Language barriers may hinder U.S. kidney transplant candidates’ access to transplantation, according to a study appearing in an upcoming issue of the Clinical Journal of the American Society of Nephrology (CJASN).

The findings suggest that patients who primarily speak a language other than English may face disparities that keep them from completing their kidney transplant evaluation and ultimately receiving a kidney transplant.

A team led by Ed Huang, MD (Cedars-Sinai Medical Center) and Efrain Talamantes, MD (University of California Davis School of Medicine) looked to see if language barriers, or linguistic isolation, might impact access to the active transplant waiting list.

The researchers merged Organ Procurement and Transplantation Network/United Network for Organ Sharing data with 5-digit zip code socioeconomic data from the 2000 United States census. They then determined the cumulative incidence of conversion to active waitlist status, death, and delisting before conversion among 84,783 temporarily inactive adult kidney candidates from 2004-2012.

A household was determined to be linguistically isolated if all members >14 years old speak a non-English language and also speak English less than “very well.”

Across all racial/ethnic groups, progressively higher degrees of linguistic isolation were linked with a lower likelihood of transitioning from inactive to active status on the kidney transplant waiting list and with incomplete transplant evaluations.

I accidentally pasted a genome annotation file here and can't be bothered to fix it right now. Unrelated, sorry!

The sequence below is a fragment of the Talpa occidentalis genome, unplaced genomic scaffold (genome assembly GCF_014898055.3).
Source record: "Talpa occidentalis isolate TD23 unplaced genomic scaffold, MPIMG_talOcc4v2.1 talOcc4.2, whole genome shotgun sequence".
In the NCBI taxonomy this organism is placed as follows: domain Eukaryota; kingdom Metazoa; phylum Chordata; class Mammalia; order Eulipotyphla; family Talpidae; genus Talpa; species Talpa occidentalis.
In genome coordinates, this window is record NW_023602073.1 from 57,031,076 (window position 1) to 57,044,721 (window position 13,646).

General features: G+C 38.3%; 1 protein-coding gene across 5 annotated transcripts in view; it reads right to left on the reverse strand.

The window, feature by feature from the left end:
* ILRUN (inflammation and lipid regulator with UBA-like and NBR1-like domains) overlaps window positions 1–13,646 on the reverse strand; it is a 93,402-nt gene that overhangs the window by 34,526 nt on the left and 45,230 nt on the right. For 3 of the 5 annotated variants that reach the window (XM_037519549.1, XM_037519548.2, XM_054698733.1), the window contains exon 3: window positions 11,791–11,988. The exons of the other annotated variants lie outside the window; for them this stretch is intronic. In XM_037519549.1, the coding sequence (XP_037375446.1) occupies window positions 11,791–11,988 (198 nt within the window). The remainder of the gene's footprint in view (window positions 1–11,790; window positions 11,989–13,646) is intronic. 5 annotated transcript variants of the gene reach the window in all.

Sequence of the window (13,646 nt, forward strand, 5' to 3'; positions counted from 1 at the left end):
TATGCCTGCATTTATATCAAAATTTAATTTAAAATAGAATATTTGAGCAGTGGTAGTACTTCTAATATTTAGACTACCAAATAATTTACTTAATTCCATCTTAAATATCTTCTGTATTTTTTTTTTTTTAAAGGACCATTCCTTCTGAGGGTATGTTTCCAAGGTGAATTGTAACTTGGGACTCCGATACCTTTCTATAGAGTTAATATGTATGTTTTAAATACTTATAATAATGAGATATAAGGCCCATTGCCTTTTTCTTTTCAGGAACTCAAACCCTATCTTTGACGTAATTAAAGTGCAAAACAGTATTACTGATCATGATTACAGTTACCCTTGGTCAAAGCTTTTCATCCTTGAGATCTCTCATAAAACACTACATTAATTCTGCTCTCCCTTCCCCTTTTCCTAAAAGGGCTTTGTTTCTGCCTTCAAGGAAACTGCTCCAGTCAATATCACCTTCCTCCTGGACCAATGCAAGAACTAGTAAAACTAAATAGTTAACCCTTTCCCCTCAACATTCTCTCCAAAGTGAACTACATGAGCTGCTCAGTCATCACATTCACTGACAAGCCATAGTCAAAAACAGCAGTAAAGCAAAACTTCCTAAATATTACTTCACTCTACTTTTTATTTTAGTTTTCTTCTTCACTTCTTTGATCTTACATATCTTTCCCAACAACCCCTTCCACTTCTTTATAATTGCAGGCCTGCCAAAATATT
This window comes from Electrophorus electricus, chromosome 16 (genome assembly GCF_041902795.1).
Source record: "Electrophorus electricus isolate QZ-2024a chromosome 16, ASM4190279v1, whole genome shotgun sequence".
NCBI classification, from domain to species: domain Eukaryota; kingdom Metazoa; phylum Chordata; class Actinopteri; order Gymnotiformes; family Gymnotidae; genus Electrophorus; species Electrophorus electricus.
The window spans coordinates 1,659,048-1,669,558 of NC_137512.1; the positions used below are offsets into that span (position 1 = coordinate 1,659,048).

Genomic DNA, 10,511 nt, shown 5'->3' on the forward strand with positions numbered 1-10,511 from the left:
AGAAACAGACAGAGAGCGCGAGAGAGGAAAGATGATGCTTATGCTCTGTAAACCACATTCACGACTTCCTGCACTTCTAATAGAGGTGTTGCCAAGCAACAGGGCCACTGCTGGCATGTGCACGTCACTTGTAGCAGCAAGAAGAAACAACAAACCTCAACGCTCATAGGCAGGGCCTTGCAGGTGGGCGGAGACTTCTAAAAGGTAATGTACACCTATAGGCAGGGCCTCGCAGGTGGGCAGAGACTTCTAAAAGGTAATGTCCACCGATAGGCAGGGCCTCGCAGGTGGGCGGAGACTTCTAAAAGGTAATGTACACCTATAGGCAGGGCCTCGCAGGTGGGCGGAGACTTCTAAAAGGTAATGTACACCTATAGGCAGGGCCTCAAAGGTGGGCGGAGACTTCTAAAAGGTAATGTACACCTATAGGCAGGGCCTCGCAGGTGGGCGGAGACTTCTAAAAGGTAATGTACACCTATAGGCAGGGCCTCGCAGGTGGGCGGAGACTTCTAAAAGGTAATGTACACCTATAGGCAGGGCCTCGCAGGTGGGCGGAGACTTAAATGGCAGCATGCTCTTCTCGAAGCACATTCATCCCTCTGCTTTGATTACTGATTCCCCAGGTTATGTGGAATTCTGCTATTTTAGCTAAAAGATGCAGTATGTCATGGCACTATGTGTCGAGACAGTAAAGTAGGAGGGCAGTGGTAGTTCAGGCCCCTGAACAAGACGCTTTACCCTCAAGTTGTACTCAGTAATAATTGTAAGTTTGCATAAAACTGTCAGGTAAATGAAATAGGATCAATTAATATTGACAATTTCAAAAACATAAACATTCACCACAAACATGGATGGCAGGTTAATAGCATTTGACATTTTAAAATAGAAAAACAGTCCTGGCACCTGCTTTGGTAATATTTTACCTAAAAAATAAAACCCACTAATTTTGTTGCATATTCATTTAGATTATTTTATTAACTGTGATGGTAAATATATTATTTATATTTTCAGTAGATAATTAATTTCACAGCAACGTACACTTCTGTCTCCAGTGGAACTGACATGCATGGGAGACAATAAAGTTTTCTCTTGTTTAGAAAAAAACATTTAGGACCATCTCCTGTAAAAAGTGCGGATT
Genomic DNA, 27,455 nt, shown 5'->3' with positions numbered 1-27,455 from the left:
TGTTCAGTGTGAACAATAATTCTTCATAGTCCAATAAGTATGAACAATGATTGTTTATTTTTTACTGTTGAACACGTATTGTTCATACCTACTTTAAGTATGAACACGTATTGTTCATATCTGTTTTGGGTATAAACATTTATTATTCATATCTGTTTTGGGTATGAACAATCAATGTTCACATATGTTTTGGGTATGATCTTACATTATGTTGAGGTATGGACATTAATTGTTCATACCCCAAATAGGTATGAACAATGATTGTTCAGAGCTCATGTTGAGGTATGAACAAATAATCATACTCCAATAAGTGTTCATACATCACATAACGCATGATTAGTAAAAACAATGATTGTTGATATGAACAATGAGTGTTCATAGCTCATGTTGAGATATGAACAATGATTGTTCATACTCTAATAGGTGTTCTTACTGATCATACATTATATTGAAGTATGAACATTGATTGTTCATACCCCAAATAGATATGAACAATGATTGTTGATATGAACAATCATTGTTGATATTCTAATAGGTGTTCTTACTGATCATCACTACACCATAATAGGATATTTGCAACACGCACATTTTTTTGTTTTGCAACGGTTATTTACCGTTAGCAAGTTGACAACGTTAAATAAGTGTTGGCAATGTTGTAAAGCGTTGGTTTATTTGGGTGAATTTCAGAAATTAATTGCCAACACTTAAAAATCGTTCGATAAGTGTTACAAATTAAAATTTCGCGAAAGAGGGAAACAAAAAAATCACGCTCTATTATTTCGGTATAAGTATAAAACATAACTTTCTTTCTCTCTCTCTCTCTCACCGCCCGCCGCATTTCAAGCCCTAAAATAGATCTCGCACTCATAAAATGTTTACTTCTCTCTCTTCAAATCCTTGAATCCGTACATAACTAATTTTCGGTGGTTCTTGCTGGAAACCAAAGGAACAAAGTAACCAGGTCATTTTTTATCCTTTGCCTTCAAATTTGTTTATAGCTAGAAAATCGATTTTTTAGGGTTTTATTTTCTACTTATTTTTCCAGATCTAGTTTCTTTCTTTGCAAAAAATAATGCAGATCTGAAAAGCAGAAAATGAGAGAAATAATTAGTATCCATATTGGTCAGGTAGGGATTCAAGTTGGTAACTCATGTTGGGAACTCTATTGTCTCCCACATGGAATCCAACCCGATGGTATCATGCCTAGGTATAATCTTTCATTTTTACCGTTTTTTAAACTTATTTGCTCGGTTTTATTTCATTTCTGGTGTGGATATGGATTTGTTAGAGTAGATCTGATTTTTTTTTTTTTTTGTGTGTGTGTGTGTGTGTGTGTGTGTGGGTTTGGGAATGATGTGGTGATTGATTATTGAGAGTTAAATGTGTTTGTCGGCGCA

Candidates living in a community with >20% linguistically isolated households were 29% less likely to achieve active waitlist status than those residing in a community with <1% linguistically isolated households.

The associations of linguistic isolation and other socioeconomic factors appeared to be most influential among Hispanic candidates.

“Our data suggest that language barriers may limit an individual’s ability to receive a kidney transplant. We recommend that patients with limited English proficiency who are in need of a kidney transplant use patient advocates who are English-proficient during transplant clinic visits and always use interpreters to get all of their questions answered,” said Dr. Huang. “Further, transplant centers and healthcare providers should actively address potential communication barriers when recommending testing for transplant evaluation.”